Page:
Practicing veterinary medicine is in a lot of ways like practicing human medicine -- except your patients cannot speak words and usually are of other species. Both professions are alike in that they are not without their challenges. Being a vet can be downright dangerous both to your body and to your mindset.
Bites, Scratches and Other Injuries
Animals don't always make the most compliant patients. Veterinarians must deal with dogs and cats that bite and scratch, especially when they are agitated by a medical procedure, illness or injury Veterinarians dealing with hoofstock have to watch out for being kicked or, if they are in front of a horned animal, gored.
Infections and Illnesses
Like humans, animals carry diseases, and many of them can be transmitted across species lines to the veterinarian. Zoonotic infections, which are those that cross species from animals to humans, include rabies, toxoplasmosis, hookworm and roundworm. Even if you don't catch one, you could still end up with allergies or dermatitis from being exposed to pet hair and dander for at least eight hours a day.
Malpractice Suits and Licensing Actions
Just like human medical professionals, veterinarians are subject to the tort system. If you make a mistake that could be construed as malpractice, you may find yourself being sued by the animal's owners. While animal malpractice judgments are typically much lower than human malpractice cases, they are nevertheless a drain on your time. At the same time, you are also at risk of having the disgruntled owner report you to the state licensing board. This can put your license to practice veterinary medicine at risk.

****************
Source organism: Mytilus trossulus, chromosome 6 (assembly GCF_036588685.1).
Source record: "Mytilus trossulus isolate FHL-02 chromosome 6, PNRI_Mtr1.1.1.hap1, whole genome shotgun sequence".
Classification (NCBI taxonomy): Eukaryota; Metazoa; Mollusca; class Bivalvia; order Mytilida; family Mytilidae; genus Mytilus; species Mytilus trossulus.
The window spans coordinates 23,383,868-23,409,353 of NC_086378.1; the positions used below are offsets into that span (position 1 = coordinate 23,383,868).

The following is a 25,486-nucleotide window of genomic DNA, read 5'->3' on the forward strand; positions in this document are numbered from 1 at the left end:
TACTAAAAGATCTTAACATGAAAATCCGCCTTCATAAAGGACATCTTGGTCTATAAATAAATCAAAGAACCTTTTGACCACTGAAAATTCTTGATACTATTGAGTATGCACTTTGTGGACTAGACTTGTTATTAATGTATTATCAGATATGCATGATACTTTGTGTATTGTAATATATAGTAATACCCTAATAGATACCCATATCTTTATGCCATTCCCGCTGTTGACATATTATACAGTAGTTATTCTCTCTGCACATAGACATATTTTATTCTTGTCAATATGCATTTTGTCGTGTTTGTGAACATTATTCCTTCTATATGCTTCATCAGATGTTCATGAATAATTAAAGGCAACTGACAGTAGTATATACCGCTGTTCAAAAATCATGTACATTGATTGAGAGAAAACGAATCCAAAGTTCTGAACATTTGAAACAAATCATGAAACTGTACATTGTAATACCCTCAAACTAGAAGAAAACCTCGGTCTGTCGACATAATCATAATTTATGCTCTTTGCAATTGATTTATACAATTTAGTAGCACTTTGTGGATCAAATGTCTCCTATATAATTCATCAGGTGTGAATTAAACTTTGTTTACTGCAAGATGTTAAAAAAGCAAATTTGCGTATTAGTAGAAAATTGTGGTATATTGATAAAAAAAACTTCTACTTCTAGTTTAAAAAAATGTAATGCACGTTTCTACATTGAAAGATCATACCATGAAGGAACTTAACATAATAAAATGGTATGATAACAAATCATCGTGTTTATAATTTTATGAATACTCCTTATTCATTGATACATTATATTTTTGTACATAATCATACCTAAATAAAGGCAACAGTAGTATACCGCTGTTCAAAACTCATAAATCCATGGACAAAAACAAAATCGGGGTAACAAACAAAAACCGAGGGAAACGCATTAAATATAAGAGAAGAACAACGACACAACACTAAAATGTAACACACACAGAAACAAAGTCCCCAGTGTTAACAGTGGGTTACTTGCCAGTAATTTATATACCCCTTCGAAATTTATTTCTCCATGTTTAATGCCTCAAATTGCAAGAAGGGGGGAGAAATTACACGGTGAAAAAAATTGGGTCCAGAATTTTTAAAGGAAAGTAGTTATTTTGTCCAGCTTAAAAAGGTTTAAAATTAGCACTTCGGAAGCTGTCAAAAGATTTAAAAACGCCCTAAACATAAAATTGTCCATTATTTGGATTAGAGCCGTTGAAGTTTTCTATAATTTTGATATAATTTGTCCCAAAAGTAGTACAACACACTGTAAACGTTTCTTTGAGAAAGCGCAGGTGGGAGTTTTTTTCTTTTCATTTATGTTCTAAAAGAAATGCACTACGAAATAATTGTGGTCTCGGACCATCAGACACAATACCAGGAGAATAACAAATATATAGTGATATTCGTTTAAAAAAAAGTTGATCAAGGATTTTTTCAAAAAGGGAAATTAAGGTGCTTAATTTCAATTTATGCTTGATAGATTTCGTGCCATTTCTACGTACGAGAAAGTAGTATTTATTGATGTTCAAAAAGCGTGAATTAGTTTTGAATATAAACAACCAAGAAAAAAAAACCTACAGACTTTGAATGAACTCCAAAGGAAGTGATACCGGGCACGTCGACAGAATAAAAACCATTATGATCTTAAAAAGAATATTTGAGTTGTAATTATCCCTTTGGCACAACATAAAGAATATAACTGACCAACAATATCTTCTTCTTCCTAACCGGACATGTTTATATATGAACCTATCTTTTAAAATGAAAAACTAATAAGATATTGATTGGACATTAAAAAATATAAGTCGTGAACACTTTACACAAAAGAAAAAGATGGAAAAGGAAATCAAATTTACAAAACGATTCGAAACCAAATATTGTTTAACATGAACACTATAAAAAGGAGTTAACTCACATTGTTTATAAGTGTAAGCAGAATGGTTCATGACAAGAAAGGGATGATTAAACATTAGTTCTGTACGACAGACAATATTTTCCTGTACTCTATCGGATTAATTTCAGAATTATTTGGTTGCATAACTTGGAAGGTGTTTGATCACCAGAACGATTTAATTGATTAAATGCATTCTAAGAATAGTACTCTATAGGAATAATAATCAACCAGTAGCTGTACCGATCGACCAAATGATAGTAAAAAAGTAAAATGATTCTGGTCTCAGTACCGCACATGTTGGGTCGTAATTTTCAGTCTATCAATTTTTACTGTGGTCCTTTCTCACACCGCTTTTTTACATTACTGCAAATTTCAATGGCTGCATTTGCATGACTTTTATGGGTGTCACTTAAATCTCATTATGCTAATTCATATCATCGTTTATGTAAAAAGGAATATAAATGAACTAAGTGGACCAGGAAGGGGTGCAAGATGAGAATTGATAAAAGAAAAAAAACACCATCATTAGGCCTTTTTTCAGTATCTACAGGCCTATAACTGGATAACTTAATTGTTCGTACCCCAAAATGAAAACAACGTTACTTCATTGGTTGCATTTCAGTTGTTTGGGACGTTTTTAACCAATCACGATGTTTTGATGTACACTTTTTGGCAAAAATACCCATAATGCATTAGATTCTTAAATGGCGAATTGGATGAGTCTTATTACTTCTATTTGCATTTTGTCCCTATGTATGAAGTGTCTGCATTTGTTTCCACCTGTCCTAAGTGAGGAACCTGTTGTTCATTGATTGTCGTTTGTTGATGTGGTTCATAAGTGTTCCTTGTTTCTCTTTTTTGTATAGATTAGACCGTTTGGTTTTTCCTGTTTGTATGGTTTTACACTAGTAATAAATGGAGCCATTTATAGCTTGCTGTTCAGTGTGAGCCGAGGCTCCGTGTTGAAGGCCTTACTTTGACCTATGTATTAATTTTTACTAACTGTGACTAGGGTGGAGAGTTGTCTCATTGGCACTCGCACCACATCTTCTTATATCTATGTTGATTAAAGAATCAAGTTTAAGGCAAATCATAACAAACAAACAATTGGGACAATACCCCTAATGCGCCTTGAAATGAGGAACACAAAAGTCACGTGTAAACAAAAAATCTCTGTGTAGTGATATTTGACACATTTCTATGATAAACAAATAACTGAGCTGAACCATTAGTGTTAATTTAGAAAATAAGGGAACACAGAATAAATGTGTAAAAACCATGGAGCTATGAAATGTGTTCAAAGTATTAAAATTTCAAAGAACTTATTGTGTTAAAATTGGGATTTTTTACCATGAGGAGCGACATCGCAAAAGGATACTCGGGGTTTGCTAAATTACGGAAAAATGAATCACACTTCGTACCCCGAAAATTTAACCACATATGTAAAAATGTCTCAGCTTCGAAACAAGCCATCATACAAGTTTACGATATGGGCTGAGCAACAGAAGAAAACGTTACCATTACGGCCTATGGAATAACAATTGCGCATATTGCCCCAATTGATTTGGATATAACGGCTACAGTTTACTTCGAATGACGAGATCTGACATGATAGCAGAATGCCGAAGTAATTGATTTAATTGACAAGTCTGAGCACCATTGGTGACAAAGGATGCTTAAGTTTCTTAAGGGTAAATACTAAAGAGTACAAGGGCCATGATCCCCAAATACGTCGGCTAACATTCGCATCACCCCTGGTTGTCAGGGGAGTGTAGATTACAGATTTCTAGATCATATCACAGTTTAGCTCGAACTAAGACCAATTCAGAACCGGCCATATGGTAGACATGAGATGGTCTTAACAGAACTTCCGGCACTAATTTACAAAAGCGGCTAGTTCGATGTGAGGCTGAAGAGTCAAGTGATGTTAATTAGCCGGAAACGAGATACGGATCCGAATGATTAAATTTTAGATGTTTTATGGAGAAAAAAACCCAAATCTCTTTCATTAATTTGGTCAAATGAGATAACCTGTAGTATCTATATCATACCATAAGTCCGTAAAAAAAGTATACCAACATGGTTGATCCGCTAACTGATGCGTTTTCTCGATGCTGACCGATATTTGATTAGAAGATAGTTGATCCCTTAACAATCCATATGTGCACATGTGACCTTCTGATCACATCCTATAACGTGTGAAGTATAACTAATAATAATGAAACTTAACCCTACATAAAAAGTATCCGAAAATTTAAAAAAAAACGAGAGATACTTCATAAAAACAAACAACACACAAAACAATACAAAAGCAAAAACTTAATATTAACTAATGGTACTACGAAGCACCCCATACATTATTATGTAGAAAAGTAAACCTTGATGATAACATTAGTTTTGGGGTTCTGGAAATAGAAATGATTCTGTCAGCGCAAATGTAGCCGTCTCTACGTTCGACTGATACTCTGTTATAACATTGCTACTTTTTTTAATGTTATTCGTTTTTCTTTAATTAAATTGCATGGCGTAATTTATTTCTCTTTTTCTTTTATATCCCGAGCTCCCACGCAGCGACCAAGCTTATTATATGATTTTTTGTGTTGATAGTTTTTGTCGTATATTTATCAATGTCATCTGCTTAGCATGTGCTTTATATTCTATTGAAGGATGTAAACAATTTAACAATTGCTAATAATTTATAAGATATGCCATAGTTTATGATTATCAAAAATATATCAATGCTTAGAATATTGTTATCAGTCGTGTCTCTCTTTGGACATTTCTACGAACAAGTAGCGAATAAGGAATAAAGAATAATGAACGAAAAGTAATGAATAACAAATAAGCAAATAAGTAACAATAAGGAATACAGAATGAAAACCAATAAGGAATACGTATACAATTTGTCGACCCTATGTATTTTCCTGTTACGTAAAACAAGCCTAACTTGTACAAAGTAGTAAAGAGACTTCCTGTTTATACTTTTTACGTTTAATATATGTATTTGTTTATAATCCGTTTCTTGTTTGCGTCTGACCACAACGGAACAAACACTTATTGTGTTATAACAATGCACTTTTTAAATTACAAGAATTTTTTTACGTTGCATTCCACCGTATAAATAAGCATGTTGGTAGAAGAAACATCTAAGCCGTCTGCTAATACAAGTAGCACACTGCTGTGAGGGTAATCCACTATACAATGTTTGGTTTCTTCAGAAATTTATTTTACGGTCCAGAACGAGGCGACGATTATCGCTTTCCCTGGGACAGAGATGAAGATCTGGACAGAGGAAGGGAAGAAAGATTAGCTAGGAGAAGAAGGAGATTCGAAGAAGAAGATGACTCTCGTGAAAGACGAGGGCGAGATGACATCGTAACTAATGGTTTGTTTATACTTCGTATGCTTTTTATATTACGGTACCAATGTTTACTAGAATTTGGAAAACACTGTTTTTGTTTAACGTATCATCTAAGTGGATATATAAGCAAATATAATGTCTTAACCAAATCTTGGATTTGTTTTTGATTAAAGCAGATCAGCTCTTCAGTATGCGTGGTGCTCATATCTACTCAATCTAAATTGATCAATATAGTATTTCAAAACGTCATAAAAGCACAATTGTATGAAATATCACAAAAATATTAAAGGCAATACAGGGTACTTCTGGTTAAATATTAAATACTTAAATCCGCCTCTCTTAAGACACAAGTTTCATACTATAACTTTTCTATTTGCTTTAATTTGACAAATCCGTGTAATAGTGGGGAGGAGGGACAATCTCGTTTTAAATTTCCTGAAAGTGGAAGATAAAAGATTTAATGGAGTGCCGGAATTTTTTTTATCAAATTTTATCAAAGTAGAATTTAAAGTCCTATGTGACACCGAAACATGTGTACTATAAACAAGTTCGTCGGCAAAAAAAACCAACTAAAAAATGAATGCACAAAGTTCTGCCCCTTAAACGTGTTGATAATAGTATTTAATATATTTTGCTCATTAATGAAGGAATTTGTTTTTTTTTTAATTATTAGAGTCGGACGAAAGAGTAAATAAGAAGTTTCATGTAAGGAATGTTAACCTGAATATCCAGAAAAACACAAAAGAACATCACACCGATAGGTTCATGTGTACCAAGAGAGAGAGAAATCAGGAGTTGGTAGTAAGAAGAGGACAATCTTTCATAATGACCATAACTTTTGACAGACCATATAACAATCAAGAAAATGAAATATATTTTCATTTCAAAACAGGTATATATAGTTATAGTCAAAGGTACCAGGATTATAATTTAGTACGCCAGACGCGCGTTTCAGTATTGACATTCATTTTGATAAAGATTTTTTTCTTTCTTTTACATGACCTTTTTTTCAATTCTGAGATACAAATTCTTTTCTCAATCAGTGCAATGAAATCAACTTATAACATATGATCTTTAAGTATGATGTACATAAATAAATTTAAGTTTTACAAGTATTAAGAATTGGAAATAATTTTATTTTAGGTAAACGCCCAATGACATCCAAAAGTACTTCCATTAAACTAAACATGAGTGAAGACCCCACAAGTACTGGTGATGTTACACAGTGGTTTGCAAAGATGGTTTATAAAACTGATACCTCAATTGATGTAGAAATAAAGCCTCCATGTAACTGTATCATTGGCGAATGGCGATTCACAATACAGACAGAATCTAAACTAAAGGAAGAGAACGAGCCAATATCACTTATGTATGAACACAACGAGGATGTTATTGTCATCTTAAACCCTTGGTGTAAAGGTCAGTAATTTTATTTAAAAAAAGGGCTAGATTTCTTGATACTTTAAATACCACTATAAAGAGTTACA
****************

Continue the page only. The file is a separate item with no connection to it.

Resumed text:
Physical and Mental Stress
Even if none of these other dangers affects you, veterinary work is still challenging. You spend a great deal of time standing and working in positions that are less than ergonomically perfect, and this can lead to orthopedic injuries. Most vets work long hours, and most are in sole or small-group practices that present the challenges of running a small business and being subject to the ebbs and flows of the economy. The stress of these two factors can also take a toll on your psyche and health.
Steve Lander has been a writer since 1996, with experience in the fields of financial services, real estate and technology. His work has appeared in trade publications such as the "Minnesota Real Estate Journal" and "Minnesota Multi-Housing Association Advocate." Lander holds a Bachelor of Arts in political science from Columbia University.